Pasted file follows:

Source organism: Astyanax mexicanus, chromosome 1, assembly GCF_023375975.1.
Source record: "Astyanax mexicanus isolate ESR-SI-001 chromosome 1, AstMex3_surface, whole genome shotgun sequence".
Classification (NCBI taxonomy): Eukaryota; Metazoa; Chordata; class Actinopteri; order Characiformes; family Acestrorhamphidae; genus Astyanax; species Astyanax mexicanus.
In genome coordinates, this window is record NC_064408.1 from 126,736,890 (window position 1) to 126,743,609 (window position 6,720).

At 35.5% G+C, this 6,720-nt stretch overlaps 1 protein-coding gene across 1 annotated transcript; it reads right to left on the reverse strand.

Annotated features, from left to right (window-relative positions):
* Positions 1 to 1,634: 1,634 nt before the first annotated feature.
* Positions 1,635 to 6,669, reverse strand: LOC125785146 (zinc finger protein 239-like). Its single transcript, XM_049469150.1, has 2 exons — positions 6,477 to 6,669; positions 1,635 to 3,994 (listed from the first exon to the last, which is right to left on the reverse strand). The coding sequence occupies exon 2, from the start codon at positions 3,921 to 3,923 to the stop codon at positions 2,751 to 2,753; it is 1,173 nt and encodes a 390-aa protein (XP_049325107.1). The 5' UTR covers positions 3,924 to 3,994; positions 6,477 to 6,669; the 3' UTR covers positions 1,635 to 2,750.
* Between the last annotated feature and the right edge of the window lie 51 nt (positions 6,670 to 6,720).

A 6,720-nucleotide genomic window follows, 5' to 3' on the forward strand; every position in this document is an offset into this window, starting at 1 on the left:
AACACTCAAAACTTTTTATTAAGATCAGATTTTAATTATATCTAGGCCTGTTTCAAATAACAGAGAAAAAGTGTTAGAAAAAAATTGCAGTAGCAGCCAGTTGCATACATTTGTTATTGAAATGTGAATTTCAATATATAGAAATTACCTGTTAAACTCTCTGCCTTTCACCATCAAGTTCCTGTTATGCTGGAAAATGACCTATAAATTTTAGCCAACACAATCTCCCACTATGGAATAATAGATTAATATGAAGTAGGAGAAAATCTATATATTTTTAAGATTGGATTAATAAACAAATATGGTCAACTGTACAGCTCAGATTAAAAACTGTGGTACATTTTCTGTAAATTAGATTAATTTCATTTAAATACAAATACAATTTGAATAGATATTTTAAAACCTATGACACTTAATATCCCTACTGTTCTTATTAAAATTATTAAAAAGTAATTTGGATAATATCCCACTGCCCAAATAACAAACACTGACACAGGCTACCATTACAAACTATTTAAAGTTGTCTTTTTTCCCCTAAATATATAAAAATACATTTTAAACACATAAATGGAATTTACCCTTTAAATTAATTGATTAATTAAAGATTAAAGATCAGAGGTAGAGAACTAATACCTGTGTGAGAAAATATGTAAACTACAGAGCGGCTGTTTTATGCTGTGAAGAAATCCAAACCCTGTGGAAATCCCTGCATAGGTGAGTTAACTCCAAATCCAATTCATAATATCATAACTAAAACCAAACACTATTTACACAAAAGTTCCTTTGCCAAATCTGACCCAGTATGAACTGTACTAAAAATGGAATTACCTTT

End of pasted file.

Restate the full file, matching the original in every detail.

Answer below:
Source organism: Astyanax mexicanus, chromosome 1, assembly GCF_023375975.1.
Source record: "Astyanax mexicanus isolate ESR-SI-001 chromosome 1, AstMex3_surface, whole genome shotgun sequence".
Classification (NCBI taxonomy): Eukaryota; Metazoa; Chordata; class Actinopteri; order Characiformes; family Acestrorhamphidae; genus Astyanax; species Astyanax mexicanus.
In genome coordinates, this window is record NC_064408.1 from 126,736,890 (window position 1) to 126,743,609 (window position 6,720).

At 35.5% G+C, this 6,720-nt stretch overlaps 1 protein-coding gene across 1 annotated transcript; it reads right to left on the reverse strand.

Annotated features, from left to right (window-relative positions):
* Positions 1 to 1,634: 1,634 nt before the first annotated feature.
* Positions 1,635 to 6,669, reverse strand: LOC125785146 (zinc finger protein 239-like). Its single transcript, XM_049469150.1, has 2 exons — positions 6,477 to 6,669; positions 1,635 to 3,994 (listed from the first exon to the last, which is right to left on the reverse strand). The coding sequence occupies exon 2, from the start codon at positions 3,921 to 3,923 to the stop codon at positions 2,751 to 2,753; it is 1,173 nt and encodes a 390-aa protein (XP_049325107.1). The 5' UTR covers positions 3,924 to 3,994; positions 6,477 to 6,669; the 3' UTR covers positions 1,635 to 2,750.
* Between the last annotated feature and the right edge of the window lie 51 nt (positions 6,670 to 6,720).

A 6,720-nucleotide genomic window follows, 5' to 3' on the forward strand; every position in this document is an offset into this window, starting at 1 on the left:
AACACTCAAAACTTTTTATTAAGATCAGATTTTAATTATATCTAGGCCTGTTTCAAATAACAGAGAAAAAGTGTTAGAAAAAAATTGCAGTAGCAGCCAGTTGCATACATTTGTTATTGAAATGTGAATTTCAATATATAGAAATTACCTGTTAAACTCTCTGCCTTTCACCATCAAGTTCCTGTTATGCTGGAAAATGACCTATAAATTTTAGCCAACACAATCTCCCACTATGGAATAATAGATTAATATGAAGTAGGAGAAAATCTATATATTTTTAAGATTGGATTAATAAACAAATATGGTCAACTGTACAGCTCAGATTAAAAACTGTGGTACATTTTCTGTAAATTAGATTAATTTCATTTAAATACAAATACAATTTGAATAGATATTTTAAAACCTATGACACTTAATATCCCTACTGTTCTTATTAAAATTATTAAAAAGTAATTTGGATAATATCCCACTGCCCAAATAACAAACACTGACACAGGCTACCATTACAAACTATTTAAAGTTGTCTTTTTTCCCCTAAATATATAAAAATACATTTTAAACACATAAATGGAATTTACCCTTTAAATTAATTGATTAATTAAAGATTAAAGATCAGAGGTAGAGAACTAATACCTGTGTGAGAAAATATGTAAACTACAGAGCGGCTGTTTTATGCTGTGAAGAAATCCAAACCCTGTGGAAATCCCTGCATAGGTGAGTTAACTCCAAATCCAATTCATAATATCATAACTAAAACCAAACACTATTTACACAAAAGTTCCTTTGCCAAATCTGACCCAGTATGAACTGTACTAAAAATGGAATTACCTTT